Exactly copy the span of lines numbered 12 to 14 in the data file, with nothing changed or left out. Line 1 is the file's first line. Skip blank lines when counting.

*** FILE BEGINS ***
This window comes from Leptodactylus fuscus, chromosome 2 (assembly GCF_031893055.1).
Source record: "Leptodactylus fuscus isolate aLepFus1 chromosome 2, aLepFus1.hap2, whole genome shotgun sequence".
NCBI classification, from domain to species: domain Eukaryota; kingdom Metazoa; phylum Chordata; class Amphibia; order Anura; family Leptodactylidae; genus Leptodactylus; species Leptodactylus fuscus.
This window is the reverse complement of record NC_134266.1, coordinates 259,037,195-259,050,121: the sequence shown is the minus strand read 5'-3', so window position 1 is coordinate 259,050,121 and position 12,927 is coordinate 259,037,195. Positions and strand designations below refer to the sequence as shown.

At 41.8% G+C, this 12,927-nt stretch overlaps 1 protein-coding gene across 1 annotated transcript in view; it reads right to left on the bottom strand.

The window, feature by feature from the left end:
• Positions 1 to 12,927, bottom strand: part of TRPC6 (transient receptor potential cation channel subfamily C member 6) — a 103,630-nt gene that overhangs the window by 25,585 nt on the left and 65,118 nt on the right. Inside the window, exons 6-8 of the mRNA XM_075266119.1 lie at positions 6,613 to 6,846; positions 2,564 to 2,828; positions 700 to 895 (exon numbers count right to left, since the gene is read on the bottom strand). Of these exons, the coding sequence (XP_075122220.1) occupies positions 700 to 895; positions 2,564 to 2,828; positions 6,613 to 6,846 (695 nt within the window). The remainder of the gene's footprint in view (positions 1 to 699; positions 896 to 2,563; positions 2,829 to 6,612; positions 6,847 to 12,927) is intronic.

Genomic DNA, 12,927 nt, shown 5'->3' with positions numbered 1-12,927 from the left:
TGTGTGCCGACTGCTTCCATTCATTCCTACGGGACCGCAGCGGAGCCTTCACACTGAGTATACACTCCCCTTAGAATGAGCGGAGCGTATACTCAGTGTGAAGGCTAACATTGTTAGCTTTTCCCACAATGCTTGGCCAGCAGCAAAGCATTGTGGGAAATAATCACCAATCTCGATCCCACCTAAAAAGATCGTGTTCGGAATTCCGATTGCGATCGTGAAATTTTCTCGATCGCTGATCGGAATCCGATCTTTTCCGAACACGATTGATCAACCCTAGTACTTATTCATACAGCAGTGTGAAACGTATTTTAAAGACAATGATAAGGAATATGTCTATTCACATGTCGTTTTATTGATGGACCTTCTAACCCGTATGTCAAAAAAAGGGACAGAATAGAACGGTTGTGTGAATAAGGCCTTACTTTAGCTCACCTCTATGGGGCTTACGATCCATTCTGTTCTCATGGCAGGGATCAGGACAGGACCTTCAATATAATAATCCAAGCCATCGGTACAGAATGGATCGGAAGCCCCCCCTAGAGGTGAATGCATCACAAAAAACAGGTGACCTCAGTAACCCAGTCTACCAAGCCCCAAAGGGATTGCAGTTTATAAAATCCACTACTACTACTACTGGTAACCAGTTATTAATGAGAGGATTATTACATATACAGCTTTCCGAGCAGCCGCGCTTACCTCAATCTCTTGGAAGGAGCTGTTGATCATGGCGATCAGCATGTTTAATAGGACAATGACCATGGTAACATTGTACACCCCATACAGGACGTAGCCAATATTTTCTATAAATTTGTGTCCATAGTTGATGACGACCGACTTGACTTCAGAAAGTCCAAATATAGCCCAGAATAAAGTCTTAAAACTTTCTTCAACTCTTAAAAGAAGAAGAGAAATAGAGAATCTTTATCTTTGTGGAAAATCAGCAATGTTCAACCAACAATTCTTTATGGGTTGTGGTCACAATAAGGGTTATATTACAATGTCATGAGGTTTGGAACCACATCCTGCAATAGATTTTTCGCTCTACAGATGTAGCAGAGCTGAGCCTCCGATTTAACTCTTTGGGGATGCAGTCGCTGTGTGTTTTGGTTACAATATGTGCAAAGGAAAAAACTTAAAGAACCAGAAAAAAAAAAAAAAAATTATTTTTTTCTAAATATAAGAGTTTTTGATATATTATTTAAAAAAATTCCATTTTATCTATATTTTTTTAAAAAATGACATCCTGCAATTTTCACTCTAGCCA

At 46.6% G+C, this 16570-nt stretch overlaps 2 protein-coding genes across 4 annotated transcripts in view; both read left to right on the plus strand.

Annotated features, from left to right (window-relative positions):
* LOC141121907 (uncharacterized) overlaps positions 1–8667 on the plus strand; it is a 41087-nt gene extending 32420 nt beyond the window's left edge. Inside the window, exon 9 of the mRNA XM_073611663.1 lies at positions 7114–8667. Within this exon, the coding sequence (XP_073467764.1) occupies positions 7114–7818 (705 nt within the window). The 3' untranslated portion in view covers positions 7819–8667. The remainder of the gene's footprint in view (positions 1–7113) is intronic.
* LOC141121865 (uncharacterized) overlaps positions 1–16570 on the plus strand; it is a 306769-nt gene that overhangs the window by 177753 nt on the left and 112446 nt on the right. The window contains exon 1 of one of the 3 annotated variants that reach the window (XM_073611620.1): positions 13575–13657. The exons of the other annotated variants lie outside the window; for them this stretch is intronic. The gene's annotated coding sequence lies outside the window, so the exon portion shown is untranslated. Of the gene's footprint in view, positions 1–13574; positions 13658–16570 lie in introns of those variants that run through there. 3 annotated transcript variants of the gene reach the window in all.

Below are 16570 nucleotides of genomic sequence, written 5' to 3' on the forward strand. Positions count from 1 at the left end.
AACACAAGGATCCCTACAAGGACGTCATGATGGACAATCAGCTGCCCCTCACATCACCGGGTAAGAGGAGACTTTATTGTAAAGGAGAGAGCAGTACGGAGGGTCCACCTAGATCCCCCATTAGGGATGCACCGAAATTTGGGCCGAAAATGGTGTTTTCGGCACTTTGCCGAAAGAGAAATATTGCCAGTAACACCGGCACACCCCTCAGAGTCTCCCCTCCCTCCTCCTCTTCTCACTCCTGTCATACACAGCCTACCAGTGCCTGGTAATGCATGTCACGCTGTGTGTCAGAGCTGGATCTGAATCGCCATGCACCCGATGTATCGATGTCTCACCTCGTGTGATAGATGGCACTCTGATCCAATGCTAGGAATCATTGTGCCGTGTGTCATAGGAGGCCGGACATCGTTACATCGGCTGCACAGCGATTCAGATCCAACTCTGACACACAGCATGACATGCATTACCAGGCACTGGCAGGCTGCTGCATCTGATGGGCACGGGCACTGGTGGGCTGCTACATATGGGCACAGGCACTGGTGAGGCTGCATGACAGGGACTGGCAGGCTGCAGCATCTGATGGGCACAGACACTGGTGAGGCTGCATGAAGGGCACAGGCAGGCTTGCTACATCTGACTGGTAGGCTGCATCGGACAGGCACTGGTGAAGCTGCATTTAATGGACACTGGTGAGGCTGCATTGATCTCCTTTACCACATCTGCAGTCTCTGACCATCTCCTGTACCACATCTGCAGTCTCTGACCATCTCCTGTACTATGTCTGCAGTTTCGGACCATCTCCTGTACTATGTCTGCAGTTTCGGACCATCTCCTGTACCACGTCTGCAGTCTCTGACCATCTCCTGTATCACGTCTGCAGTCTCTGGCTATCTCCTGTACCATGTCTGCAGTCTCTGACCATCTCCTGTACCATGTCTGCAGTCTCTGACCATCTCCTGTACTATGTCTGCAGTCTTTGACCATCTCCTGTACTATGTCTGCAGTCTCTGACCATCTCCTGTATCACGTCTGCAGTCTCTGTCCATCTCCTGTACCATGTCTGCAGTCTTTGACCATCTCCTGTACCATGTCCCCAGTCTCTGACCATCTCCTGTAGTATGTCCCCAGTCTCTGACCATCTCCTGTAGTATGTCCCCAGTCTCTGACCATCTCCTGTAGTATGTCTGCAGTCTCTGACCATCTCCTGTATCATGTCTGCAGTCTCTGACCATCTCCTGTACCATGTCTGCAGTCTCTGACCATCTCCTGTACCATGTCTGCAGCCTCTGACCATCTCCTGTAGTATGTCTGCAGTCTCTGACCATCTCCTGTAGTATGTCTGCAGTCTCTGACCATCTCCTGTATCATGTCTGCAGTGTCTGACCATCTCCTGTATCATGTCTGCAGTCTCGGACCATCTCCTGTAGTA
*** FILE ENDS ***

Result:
* LOC141121907 (uncharacterized) overlaps positions 1–8667 on the plus strand; it is a 41087-nt gene extending 32420 nt beyond the window's left edge. Inside the window, exon 9 of the mRNA XM_073611663.1 lies at positions 7114–8667. Within this exon, the coding sequence (XP_073467764.1) occupies positions 7114–7818 (705 nt within the window). The 3' untranslated portion in view covers positions 7819–8667. The remainder of the gene's footprint in view (positions 1–7113) is intronic.
* LOC141121865 (uncharacterized) overlaps positions 1–16570 on the plus strand; it is a 306769-nt gene that overhangs the window by 177753 nt on the left and 112446 nt on the right. The window contains exon 1 of one of the 3 annotated variants that reach the window (XM_073611620.1): positions 13575–13657. The exons of the other annotated variants lie outside the window; for them this stretch is intronic. The gene's annotated coding sequence lies outside the window, so the exon portion shown is untranslated. Of the gene's footprint in view, positions 1–13574; positions 13658–16570 lie in introns of those variants that run through there. 3 annotated transcript variants of the gene reach the window in all.

Below are 16570 nucleotides of genomic sequence, written 5' to 3' on the forward strand. Positions count from 1 at the left end.